Hike to this lodge at the foot of the Appalachian Trail for a perfect weekend getaway.
1 of 6Photography by Cary Jobe
A Walk in the Woods
This journey begins with a walk in the woods. Like a moving meditation, the rhythm of footsteps, breath, and pulse brings us to a place where days stretch out like childhood summers. Hot showers, good food, and comfortable beds await at the end of the trail, but we must earn these backcountry luxuries. There's only one way to reach the Hike Inn at Amicalola Falls State Park near Dawsonville, Georgia: a moderate uphill hike on a 5-mile trail.
It's worth it. After a day on the trail, food tastes better, air seems fresher, and the rustic bunks feel like beds at The Ritz-Carlton. "People always come up the hill with smiles on their faces," says volunteer staffer Mary Sproat.
2 of 6Photography by Cary Jobe
Named after a Georgia conservationist, the Len Foote Hike Inn blends Green architecture with sustainable practices that teach visitors how to limit their impact on the natural world. Many of the Green elements are simple: cooling rooms with open windows and lighting them with sunshine. Others, such as solar panels and composting toilets (no, they don't stink), use techniques and tools that reduce dependence on water lines and power grids.
3 of 6Photography by Cary Jobe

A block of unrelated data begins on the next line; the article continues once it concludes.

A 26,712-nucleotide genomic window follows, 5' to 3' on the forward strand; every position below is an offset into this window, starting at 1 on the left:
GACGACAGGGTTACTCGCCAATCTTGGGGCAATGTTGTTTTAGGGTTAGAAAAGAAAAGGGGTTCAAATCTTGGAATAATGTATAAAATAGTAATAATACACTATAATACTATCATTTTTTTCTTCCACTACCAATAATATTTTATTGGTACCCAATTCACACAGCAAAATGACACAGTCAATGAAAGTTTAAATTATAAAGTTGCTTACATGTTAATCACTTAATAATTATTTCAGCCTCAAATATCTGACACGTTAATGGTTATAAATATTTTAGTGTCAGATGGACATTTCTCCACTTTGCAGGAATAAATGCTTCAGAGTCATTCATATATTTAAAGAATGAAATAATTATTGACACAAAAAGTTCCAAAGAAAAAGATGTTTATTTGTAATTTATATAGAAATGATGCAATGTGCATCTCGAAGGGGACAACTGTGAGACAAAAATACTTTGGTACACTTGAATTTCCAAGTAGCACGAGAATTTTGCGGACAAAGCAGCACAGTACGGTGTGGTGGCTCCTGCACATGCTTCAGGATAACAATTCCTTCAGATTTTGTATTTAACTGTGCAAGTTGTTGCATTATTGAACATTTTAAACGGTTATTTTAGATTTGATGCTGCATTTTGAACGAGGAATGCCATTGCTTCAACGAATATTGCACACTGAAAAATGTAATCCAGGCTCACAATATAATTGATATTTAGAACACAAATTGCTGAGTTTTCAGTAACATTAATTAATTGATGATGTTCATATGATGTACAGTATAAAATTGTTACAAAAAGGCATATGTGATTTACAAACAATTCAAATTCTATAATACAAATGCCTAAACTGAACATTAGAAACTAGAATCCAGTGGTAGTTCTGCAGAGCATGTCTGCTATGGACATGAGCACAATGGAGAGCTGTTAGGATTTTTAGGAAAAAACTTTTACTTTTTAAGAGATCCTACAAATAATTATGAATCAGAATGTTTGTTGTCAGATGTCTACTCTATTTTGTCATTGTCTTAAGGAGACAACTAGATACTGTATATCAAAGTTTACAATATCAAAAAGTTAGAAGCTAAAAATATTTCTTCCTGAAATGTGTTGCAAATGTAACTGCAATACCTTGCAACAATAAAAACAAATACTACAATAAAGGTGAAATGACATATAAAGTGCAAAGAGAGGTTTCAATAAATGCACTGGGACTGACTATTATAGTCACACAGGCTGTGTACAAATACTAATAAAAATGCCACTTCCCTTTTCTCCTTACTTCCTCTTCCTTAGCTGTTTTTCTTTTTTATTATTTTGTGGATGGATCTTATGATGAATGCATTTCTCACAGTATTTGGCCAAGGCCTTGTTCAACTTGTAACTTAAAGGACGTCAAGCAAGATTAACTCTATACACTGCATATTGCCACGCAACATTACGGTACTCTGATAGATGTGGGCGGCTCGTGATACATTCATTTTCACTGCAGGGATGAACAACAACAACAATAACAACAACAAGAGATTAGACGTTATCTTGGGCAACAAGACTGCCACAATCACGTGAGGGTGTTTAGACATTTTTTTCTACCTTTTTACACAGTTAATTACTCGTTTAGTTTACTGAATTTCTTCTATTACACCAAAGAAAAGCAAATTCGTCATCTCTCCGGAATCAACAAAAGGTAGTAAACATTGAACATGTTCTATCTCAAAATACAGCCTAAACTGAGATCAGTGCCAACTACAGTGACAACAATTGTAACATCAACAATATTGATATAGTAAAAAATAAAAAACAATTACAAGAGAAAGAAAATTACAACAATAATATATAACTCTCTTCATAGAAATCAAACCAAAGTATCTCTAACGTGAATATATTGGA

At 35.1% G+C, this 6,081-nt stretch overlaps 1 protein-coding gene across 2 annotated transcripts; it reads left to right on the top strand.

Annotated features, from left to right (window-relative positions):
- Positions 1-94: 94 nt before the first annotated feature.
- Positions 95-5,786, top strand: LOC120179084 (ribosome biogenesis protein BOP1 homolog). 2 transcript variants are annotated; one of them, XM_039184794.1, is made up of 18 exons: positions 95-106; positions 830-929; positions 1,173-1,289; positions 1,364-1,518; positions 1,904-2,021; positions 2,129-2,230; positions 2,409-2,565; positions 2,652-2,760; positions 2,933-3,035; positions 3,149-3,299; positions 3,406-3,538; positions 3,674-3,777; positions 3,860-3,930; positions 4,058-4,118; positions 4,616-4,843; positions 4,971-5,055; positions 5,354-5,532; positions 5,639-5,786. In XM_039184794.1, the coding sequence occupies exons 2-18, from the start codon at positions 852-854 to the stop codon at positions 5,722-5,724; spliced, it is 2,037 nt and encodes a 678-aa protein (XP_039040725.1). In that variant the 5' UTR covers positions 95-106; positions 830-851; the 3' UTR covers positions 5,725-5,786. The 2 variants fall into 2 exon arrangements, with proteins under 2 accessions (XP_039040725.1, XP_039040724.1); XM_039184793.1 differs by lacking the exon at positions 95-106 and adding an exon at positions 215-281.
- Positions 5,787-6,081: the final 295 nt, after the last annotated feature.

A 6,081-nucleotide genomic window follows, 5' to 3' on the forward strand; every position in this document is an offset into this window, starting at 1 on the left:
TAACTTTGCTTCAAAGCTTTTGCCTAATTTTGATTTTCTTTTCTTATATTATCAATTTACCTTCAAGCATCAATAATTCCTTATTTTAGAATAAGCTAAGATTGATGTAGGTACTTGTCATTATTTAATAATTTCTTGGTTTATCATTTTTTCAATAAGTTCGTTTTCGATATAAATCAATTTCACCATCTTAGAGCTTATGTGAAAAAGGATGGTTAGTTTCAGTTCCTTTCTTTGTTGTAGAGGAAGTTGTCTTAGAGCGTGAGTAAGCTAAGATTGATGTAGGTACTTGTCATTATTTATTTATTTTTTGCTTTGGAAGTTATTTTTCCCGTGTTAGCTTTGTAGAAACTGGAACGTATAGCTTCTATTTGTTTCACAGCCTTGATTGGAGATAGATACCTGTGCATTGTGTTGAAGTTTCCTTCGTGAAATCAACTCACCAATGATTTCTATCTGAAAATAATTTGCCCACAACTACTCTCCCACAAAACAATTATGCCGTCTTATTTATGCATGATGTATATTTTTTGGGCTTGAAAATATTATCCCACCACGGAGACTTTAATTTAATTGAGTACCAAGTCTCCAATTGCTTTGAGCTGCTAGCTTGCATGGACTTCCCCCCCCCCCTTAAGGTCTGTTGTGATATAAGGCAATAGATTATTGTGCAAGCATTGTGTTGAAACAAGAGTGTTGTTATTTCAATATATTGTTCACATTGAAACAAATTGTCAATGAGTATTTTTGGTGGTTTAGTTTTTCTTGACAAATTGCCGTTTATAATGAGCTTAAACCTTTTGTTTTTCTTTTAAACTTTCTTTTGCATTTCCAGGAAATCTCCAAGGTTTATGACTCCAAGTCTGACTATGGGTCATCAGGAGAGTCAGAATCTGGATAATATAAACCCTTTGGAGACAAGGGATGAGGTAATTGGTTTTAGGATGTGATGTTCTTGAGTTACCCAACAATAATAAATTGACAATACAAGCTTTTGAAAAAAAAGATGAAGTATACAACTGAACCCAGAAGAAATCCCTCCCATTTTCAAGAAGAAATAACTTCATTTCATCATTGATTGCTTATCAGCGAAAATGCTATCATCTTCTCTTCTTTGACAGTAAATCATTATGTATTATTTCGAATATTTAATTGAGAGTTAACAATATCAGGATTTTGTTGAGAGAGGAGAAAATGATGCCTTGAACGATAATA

Zero waste is the goal, and our hosts weigh food scraps after every meal. What we do not eat goes downstairs to the "worm room." Here, through a process called vermiculture, table scraps and other waste become rich garden fertilizer with the help of a few thousand red wiggler worms. "Last year alone I fed them more than 1,000 pounds of food waste," says Sandy Straw, educational manager. It's a great opportunity to teach visitors about recycling nutrients through composting, which doesn't stop at dinner scraps. She's also fed the worms paper, blue jeans, and khaki pants.
4 of 6Photography by Cary Jobe
Like Summer Camp
Up on a ridge at 3,100 feet, we rediscover the joys of simple life. Without TVs, cell phones, or other beeping distractions, our pace and pulse slows down. We gather for games and songs in a room that feels like a tree house fort. Each day begins and ends with a glorious pause as we all stop to salute the sun trading places with the moon and stars.
Volunteer and Stay for Free
Join the Friends of the Hike Inn volunteer program ($15 per year) to trade service for a free stay. Tasks include kitchen prep and cleanup, garden work, and housekeeping. An overnight stay for two adults, including breakfast and dinner, usually costs $140.
5 of 6Photography by Cary Jobe
Exercising (such as hiking) improves the brain's capacity for memory formation and retention.
Help control your blood glucose levels with physical activity.
Improve your mood by getting outside. Research shows that being in natural settings reduces stress.
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Elements of Green
Winner of LEED Gold certification from the U.S. Green Building Council, this structure's many eco-friendly features make for a sustainable stay.
Open windows and a gentle breeze cool rooms--no need for AC.
Rainwater streams off the roof into barrels, where it's saved for watering plants.
A passive solar water heater on a south-facing roof warms water 20 to 30 degrees (propane gas does the rest). This reduces gas use by 60%.
Plenty of windows illuminate the common rooms with natural light.
Twenty-four photovoltaic solar panels supplement electricity supplied by the grid. In the summer, it saves about $300 per month.
Composting and vermiculture create rich plant fertilizer and reduce waste.
Energy-efficient radiant heat panels warm rooms with less power.
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